It is not currently known why loss of citron kinase affects only a subset of progenitors. ROCK kinases are present within VZ cells and are the most likely candidates for compensating for citron kinase function (Di Cunto et al., 2000). Alternatively, cell division in some progenitors may be independent of Rho and associated kinases. For example, inhibition of Rho has been shown to disrupt cytokinesis of weekly adherent cells in culture but not strongly adherent cells, suggesting that Rho may not be essential for division of cells in certain functional states (O’Connell et al., 1999).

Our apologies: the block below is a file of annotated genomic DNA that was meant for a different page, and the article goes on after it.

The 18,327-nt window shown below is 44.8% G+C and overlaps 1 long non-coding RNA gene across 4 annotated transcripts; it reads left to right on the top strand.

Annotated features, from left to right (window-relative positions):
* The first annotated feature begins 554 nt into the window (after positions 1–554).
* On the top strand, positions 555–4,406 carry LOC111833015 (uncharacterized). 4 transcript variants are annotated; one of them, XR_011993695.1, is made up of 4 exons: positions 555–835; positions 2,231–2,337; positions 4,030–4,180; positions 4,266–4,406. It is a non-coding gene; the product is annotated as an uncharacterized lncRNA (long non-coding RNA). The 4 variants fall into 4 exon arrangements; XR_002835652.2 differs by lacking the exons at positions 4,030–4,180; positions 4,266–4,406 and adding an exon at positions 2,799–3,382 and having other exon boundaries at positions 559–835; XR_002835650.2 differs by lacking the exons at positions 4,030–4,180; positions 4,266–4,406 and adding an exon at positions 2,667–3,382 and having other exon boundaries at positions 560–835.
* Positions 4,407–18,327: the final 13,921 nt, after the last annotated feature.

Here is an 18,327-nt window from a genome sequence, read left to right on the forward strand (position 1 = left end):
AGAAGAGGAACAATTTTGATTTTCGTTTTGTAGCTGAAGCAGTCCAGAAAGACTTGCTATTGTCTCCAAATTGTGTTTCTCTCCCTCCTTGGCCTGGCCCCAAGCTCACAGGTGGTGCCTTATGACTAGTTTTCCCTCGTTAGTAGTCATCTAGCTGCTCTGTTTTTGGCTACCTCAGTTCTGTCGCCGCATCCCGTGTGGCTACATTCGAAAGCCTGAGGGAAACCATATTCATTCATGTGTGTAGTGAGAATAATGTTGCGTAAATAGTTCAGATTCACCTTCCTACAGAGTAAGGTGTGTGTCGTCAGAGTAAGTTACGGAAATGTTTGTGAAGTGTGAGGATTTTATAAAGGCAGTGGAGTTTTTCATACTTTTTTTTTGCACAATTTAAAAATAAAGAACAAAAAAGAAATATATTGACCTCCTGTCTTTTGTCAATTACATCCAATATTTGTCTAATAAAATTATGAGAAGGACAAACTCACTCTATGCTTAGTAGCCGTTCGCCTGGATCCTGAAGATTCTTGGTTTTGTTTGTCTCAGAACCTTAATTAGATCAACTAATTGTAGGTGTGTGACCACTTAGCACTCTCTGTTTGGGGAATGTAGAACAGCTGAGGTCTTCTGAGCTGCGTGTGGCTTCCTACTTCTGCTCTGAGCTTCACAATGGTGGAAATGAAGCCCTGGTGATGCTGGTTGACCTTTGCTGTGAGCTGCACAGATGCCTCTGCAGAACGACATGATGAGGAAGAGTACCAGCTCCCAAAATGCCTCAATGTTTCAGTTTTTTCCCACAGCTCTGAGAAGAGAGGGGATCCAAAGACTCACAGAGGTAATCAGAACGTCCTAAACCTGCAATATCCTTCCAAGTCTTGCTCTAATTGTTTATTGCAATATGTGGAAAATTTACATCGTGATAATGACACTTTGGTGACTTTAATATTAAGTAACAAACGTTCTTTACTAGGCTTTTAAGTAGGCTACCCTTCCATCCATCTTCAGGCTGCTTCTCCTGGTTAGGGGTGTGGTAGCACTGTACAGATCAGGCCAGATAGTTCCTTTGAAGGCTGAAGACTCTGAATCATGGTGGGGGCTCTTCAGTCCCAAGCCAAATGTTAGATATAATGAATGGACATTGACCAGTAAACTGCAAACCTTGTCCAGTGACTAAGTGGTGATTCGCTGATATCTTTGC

Why do different progenitors require different cell division mechanisms? One possibility is that different fates are generated preferentially from different types of cell divisions. Such a suggestion has been previously made for cortex (Adams, 1996; O’Connell et al., 1999; Miyata et al., 2001; Noctor et al., 2001) and in Drosophila, orientation of division has been shown to determine neurogenic fates (Knoblich et al., 1995; Lin and Schagat, 1997). We have not observed a quantitative difference in the orientation of cell divisions in flathead, however (unpublished observation), so it seems unlikely that different cytokinesis mechanisms revealed by analysis of the flathead mutant are related to different division planes. Nevertheless, some cell types are disproportionately affected in flathead mutants. Upper layer pyramidal neurons, for example, are nearly missing in flathead and similarly cortical inhibitory interneurons are severely depleted in all layers (Roberts et al., 2000; Sarkisian et al., 2001). This suggests that there may be different mechanisms for mitoses that generate different cell types in cortex. By determining the function of different proteins in the signaling pathway associated with citron kinase it may be possible to determine a more detailed relationship between mechanisms of cell division and the generation of different neocortical cell types.